I use mentors and mastermind groups for important aspects of my life. I have communication masterminds I consult with to keep my communication skills honed. I have spirituality masterminds I consult with to help maintain my integrity. I have business masterminds to help keep me successful. I see my family as a mastermind group for healthy loving. I see my network of friends as a mastermind group to keep my life balanced between work and fun.
Mastermind groups can be utilized in different formats. In a business the most common format is a face-to-face meeting. In a very small business the most common format is by contacting at least four different mentors on the phone in separate conversations, or in separate meetings. I talk to at least four guys about current issue or challenges. After listening to each, I decide which information is right for me to use, and act accordingly. In all cases masterminding uses more than one mind to discover and evaluate options and help make wise decisions.
Two minds are better than one, but what is the ideal group size for accomplishing goals? A mentor once shared with me what he called a ‘channelled from above’ idea on masterminding: “Four wise men close and two distant make up the nucleus of your mastermind. One of the four is two.” I was 17 when he shared it with me and I had read 3 of Napoleon Hills books by that time so I knew exactly what he meant by mastermind.
From the beginning of my work career I’ve watched and evaluated effectiveness of groups focused on objectives. The most successful teams I’ve been on, and witnessed, used the channelled mastermind formula. “Four wise men close and two distant make up the nucleus of your mastermind. One of the four is two.” ‘One of the four is two’ means to me that it’s best to have someone who can play devil’s advocate in the group — seeing both the positive an negative consequences of each idea. An effective mastermind group includes a participant that can explain two sides of any story.
‘Two wise men distant’ can mean having two members of the mastermind group that are not always present at the meetings but hear about the agenda and offer input through one of the four close members. An accountant or lawyer might be two distant members of a business mastermind group. Mentors of primary, ‘close’ mastermind group members might be the two distant members of a mastermind group.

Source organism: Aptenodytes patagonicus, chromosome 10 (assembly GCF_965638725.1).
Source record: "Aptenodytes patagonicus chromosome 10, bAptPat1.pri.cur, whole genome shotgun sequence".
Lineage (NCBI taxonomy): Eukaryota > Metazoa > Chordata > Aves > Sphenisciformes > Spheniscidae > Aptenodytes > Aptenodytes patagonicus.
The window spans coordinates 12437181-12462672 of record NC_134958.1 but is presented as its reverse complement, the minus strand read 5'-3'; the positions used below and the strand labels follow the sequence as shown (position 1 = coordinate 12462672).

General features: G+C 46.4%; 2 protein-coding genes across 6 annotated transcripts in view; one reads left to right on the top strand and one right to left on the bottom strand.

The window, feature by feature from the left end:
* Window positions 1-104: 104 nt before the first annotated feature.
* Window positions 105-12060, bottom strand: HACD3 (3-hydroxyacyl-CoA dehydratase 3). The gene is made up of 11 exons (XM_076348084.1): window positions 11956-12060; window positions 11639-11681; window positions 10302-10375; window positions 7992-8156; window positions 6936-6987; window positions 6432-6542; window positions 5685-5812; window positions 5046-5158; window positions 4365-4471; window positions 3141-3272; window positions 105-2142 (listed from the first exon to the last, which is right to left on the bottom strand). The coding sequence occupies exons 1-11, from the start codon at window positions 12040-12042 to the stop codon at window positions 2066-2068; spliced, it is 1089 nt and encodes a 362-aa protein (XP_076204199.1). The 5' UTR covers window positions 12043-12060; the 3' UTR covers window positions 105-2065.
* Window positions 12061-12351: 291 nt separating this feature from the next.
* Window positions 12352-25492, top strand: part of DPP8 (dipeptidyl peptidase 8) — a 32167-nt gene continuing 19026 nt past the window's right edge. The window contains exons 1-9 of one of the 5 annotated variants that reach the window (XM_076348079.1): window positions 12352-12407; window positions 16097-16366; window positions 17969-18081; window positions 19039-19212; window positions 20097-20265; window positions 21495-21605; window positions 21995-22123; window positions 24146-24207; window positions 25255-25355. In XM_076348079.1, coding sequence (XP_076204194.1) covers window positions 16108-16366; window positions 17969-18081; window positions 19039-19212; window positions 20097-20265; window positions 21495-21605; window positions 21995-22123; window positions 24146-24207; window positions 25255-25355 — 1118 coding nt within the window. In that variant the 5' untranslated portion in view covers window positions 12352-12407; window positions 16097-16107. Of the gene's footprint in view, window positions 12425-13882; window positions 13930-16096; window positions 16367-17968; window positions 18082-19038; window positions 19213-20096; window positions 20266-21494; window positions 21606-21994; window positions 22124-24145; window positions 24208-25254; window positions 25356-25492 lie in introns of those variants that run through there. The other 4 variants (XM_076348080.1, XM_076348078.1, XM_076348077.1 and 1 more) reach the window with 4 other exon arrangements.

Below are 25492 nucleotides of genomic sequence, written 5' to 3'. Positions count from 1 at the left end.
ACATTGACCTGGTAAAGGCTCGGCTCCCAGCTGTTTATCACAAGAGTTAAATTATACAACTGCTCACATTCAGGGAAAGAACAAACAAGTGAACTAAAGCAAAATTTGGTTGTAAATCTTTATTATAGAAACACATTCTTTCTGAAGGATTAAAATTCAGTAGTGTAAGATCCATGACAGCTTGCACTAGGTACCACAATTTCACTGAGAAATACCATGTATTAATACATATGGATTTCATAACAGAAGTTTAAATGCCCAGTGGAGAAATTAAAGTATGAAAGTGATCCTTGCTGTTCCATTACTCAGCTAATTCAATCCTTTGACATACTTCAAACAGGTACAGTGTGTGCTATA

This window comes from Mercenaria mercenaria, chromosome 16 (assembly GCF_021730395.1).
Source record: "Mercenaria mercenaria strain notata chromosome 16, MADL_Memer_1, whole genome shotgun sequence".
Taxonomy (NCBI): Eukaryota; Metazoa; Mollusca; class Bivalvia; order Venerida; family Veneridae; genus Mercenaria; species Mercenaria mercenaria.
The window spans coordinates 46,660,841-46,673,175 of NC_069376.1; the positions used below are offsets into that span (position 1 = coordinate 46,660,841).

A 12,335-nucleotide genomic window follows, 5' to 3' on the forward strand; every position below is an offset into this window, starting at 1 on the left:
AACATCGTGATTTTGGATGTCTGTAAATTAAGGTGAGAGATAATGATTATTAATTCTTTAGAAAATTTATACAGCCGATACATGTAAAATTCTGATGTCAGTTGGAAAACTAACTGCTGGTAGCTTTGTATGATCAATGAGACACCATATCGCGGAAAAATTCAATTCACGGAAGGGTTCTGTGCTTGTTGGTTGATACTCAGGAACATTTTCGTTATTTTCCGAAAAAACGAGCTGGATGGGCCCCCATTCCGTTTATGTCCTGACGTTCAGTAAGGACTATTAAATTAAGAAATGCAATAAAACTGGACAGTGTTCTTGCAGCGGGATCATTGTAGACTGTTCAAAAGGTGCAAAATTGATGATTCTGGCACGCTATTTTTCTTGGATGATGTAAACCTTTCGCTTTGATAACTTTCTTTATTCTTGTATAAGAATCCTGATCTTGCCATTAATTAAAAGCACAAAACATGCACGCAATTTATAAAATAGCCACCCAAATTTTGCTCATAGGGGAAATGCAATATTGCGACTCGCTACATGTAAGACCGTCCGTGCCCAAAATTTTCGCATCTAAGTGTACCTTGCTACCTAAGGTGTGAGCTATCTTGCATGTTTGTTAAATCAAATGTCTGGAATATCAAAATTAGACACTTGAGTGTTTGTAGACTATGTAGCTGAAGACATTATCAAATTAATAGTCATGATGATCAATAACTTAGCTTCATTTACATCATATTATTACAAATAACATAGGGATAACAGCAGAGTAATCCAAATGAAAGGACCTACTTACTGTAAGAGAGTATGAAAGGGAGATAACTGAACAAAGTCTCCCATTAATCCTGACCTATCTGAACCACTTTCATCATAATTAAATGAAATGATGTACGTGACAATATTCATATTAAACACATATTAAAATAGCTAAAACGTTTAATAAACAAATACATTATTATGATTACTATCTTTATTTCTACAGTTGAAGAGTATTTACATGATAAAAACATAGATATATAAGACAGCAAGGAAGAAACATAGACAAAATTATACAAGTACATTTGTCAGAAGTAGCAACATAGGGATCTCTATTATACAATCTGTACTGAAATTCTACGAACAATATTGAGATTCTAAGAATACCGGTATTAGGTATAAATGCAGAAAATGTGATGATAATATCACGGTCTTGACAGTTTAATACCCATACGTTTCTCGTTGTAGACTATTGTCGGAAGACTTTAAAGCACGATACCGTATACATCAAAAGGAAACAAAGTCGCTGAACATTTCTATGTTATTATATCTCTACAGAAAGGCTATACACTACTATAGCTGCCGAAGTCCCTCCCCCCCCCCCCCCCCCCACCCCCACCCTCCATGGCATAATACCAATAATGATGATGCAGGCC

In all cases, when I see four strong members in a business mastermind group I see success. In the early part of my sales career I was part of a four person sales team. We were all very young and inexperienced in the industrial rental equipment field and had just gone through a huge economic downturn. We were also starting an aviation rental business. The company we were working for fired their entire sales team and hired a new young sales force. All of us were under thirty and closer to 25 years old. Every night of the week this team met with our sales manager and each member discussed our entire day’s activity. We masterminded our sales process with the team every day. We all learnt from each other what the best words to use, or approach to take, would be with different types of people and different companies. I received raises every six months because of performance. Sales grew 30% year over year for 3 years until I left for another opportunity. I was sales manager of a large industrial rental company selling to large plants and construction companies at 27. At 28 I started a cellular phone business.
We used the channelled mastermind formula to help build the cellular phone business. I’ve been doing business consulting and coaching for 15 years now and we help customers build and adjust their mastermind groups using the same formula.
Your success will relate directly to how effective your mastermind groups are. Life and business is a team effort. Masterminding is happening in your life whether you like it or not. Are you directing it to your satisfaction? Are your outcomes what you want? Remember the definition of insanity: “Doing the same thing over and over and expecting a different result.” If you want your life to change and get better, get better at masterminding.
To get better at masterminding, you have to become a great communicator. Look for our next blog post on being a great communicator — communicating from the HIP (Human Interaction Process). Sign up to our newsletter below to receive posts directly in to your mailbox.